Arnold & Porter’s Consumer Advertising Blog has an interesting post (link here) describing a mistake by online retailer Razer when it accidentally released a coupon code offering 90% off of many products. As so often the case, the best way to handle such an unfortunate situation is to get ahead... Continue reading
Several months ago (see post here), I discussed two cases involving disputes between employers and employees over ownership of social media accounts—a Twitter case and a LinkedIn case. The moral of both stories appeared to be that employers and employees both benefit from having a strong social media policy that... Continue reading
In a prior post from some time ago, I noted how courts were catching up with the digital age and allowing service of process by electronic means, rather than requiring the traditional hand-delivery of lawsuit papers to the person being sued. I see from a recent post in Evan Brown's... Continue reading
The “inevitable disclosure” doctrine allows a trade secret owner to protect its trade secrets when a former employee has confidential knowledge in her head that she will inevitably disclose if she goes to work for a competitor. Employers typically resort to “inevitable disclosure” arguments when they cannot prove that a... Continue reading
Businesses that communicate with consumers by telephone—whether calling or sending SMS (text) or MMS (multimedia) messages—must worry about litigious consumers (and their attorneys) who are on the lookout for possibly technical violations of the law that can be used to extort settlements from businesses. Even a weak case that likely... Continue reading
They say that “a good lawyer knows the law and a great lawyer knows the judge.” While there is some truth to that adage, a recent Florida case suggests that it should now say that “a great lawyer knows the judge, but doesn’t ‘friend’ him”–at least not in Florida. Why... Continue reading
Recently, I’ve received numerous questions and seen online discussions about an apparently increasing practice where employers are demanding social media login and password information from applicants and employees. Although I’m not aware of any legislation in Georgia that concerns this employment practice, it's becoming popular enough to warrant the attention... Continue reading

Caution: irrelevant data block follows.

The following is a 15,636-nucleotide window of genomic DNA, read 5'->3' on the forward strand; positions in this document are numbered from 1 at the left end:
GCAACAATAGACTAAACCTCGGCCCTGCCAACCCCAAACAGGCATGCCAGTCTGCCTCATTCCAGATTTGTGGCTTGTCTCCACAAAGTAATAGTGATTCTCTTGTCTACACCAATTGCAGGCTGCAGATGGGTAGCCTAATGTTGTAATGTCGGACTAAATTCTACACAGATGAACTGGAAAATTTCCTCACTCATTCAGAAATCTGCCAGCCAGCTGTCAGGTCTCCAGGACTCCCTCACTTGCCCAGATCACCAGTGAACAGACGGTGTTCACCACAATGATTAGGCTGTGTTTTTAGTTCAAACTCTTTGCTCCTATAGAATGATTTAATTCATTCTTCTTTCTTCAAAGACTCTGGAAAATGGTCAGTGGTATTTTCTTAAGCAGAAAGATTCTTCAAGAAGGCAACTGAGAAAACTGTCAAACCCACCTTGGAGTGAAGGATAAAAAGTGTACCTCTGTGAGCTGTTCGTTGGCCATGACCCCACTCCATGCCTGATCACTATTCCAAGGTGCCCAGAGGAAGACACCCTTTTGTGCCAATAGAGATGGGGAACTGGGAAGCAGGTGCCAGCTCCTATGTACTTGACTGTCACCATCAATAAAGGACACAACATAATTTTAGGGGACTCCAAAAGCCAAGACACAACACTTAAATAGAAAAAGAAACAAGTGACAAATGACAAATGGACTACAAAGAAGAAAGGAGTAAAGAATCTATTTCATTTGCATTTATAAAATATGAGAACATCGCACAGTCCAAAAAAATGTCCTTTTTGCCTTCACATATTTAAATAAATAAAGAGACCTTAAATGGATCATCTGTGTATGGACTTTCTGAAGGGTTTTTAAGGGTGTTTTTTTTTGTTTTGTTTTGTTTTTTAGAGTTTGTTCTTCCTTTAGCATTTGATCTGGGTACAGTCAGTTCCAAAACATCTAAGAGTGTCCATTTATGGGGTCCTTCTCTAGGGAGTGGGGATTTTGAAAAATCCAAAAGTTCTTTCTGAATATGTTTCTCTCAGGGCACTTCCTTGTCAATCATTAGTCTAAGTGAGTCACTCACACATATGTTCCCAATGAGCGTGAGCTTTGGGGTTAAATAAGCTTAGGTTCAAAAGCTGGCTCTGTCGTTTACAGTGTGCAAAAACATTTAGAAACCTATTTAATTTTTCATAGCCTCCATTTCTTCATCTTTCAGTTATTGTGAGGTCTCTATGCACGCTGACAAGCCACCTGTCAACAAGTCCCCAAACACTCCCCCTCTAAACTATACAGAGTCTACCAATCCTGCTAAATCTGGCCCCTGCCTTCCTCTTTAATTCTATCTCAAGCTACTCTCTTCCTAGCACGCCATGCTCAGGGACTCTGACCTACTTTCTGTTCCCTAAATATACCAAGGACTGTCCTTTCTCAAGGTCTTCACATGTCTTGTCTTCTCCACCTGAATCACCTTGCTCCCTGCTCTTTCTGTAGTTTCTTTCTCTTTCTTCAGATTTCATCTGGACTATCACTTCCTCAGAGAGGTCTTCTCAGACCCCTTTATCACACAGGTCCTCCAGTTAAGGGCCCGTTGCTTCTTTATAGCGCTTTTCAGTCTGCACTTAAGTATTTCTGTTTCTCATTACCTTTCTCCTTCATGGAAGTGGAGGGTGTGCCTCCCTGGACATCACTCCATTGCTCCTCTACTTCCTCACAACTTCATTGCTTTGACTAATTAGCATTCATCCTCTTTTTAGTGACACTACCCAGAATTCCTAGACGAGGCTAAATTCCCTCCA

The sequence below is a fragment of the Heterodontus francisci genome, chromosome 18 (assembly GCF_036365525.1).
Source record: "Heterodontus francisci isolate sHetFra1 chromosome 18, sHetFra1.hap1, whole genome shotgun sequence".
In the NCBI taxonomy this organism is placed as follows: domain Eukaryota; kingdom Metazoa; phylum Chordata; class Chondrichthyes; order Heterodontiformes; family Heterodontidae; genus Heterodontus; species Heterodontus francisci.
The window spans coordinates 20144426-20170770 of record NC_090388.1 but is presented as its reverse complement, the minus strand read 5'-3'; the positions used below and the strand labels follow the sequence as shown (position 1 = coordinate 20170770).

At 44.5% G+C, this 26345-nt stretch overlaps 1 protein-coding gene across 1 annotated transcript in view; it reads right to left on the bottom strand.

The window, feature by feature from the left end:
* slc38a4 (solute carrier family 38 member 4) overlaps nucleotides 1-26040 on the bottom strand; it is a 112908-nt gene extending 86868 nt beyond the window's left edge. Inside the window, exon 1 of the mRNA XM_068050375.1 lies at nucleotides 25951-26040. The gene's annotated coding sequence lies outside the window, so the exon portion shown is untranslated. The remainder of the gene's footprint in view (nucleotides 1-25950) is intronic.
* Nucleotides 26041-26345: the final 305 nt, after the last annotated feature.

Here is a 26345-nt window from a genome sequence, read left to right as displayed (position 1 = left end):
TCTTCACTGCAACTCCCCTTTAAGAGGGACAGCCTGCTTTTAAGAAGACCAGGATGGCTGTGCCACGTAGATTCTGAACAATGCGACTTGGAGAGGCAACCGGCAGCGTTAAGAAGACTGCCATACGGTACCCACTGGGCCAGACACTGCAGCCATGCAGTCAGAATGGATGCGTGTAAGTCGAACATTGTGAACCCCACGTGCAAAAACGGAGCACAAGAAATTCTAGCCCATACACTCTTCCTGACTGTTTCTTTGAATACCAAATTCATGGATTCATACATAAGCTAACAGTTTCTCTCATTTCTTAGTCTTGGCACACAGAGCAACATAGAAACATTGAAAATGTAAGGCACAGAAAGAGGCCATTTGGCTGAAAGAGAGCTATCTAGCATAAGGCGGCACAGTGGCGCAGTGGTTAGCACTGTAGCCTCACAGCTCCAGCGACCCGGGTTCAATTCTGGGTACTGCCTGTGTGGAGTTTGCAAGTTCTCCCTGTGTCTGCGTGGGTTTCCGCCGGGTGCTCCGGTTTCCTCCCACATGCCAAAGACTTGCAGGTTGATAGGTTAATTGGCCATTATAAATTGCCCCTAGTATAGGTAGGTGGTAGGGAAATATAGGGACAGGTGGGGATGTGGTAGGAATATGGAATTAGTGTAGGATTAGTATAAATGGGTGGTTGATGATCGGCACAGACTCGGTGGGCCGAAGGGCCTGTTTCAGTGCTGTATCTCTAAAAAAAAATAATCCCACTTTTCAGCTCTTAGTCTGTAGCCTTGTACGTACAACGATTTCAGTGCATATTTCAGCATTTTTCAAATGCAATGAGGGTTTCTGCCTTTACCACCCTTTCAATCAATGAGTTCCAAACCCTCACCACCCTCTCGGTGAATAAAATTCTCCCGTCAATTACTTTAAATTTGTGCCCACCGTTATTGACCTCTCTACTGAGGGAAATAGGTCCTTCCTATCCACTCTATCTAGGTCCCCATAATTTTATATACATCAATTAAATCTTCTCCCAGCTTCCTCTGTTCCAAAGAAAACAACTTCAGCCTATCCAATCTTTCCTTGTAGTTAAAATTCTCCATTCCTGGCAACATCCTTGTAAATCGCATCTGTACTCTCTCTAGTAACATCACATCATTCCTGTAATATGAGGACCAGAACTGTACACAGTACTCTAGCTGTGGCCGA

“Likejacking” occurs on Facebook when a marketer or advertiser attempts to trick a Facebook user into “liking” another Facebook page. The CAN-SPAM Act, prohibits sending commercial mail messages that attempt to deceive recipients with misleading subject or header information which is unrelated to the content of the message. Although initially... Continue reading
As businesses have come to recognize the power of social media, they’re rushing to Facebook, Twitter, LinkedIn, and other social media platforms to connect and do business. The effectiveness of these efforts has prompted businesses to invest more time and money to develop sophisticated social media presences. Recent surveys suggest... Continue reading
This post summarizes a recent ruling by the United States Court of Appeals for the Sixth Circuit that allowed an employer to state a valid claim for damages to its computer system caused by a labor union’s organized phone and email attack. Specifically, the Sixth Circuit held that the impairment... Continue reading
If your company buys a license to use software, then your company should be able to use the software for its own benefit, whether that use is by your employees or by an “outside,” third-party working on behalf of your company, right? Not necessarily. While that’s a reasonable assumption, court... Continue reading
Soon, you will be able to register websites that end in ".xxx" as opposed to ".com" or ".org". As eMedia lawyer Travis Crabtree explains in his recent blog post (here's the link), if you have a website, you should consider taking some simple steps now to prevent others from trying... Continue reading
Older readers will recall the old TV commercial where wise “Mr. Owl” determines that it takes three licks to reach the center of a tootsie pop. In a recent Washington federal district court case, a judge has determined how many clicks it takes for an internet merchant to engage in... Continue reading